In 1978, Vivian Gornick wrote an article in The Nation, “A Woman Among the Ivy Fellows,” on her semester-long experience as visiting professor at Yale. It’s a forgotten little classic of campus manners and mores, which is sadly inaccessible on the internet (though you can dig it out of the Nation digital archive if you’re a subscriber).
After detailing a litany of sexist and boorish behavior from the male faculty (including one appalling incident of physical and verbal harassment)—and a general atmosphere of anti-intellectualism and antediluvian anxiety—Gornick concludes with a wonderful vignette about a conversation with a non-tenured historian whose husband is a tenured professor in sociology.
Ruth Richards drove me to the station. As we sat in her car waiting for my train to come in she leaned back in her seat, lit a cigarette, then turned to me and said: “You know what keeps this whole thing going? What allows them to take themselves so seriously, and still go on behaving like this? It’s guys like my husband. My husband is a good man, a kind and gentle man, comes from a poor home, fought his way to the top. And he’s smart. Very, very smart. But you know? In spite of all that, and in spite of everything he knows, every morning of his life he wakes up, goes to the bathroom, starts to shave, and as he’s looking at himself in the mirror, somewhere inside of him a voice is saying: ‘Jesus Christ. I’m at Yale.’”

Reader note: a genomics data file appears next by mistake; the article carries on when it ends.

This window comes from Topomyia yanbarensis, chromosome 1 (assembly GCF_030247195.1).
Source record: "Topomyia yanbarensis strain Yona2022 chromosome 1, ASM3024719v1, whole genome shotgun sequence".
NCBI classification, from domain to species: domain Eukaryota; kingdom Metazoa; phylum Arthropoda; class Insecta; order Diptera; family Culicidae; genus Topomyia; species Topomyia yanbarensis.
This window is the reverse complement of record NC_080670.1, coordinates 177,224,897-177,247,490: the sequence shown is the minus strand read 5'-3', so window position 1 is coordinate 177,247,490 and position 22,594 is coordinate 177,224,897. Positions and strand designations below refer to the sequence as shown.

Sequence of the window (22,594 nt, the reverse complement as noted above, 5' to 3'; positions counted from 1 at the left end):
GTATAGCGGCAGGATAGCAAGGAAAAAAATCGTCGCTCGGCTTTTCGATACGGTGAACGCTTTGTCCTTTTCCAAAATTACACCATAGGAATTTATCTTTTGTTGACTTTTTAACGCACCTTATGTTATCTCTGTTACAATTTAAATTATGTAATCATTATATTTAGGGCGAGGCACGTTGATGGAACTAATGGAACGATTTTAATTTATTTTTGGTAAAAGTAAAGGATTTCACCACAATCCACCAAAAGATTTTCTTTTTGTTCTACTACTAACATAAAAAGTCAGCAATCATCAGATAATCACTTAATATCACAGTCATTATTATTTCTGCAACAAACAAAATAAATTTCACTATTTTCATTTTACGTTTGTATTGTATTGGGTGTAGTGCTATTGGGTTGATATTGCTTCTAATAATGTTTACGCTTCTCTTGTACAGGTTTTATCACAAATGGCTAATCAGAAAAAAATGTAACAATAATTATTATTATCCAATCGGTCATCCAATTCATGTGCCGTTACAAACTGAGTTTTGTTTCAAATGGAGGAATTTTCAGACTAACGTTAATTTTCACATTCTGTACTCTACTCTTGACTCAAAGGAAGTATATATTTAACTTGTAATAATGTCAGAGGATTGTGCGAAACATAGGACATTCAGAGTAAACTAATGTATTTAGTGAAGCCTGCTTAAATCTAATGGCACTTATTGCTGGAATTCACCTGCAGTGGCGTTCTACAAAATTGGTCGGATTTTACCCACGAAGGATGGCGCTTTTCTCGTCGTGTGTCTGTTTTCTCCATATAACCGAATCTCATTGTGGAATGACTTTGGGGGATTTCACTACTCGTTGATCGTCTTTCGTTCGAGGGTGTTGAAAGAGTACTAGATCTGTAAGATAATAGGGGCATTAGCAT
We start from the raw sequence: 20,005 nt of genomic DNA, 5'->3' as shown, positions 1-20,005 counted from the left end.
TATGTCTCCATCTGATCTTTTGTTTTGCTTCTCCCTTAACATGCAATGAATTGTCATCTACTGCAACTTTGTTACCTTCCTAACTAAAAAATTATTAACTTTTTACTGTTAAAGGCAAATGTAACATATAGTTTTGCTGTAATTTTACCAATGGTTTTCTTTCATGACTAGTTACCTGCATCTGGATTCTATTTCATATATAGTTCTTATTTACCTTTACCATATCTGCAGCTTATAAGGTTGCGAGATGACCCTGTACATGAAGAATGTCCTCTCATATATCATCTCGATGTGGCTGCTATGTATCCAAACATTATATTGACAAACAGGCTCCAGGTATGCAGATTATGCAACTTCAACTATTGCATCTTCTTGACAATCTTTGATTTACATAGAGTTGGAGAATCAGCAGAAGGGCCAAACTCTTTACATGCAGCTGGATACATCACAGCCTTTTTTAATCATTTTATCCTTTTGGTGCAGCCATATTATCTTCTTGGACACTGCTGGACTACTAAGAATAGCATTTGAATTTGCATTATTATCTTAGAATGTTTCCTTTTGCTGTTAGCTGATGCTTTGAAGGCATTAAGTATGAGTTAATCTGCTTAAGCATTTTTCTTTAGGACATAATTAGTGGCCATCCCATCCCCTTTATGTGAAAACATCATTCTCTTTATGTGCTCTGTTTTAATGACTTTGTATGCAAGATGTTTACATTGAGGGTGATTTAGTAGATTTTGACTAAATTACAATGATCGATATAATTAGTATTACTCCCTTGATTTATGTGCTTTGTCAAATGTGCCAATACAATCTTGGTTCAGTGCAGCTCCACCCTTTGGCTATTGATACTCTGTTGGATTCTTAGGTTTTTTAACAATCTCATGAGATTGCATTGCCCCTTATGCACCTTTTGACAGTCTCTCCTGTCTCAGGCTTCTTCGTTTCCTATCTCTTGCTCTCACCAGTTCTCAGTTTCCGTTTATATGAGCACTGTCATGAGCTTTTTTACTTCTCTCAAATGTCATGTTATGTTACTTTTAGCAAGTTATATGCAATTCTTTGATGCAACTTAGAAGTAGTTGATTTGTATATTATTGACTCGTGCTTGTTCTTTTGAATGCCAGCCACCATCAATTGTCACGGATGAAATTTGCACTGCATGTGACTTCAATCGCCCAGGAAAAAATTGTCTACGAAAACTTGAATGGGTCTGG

Update (8/24, 9 am)
Karl Steel managed to find a copy of the Gornick piece and put it in Dropbox. You can read it here.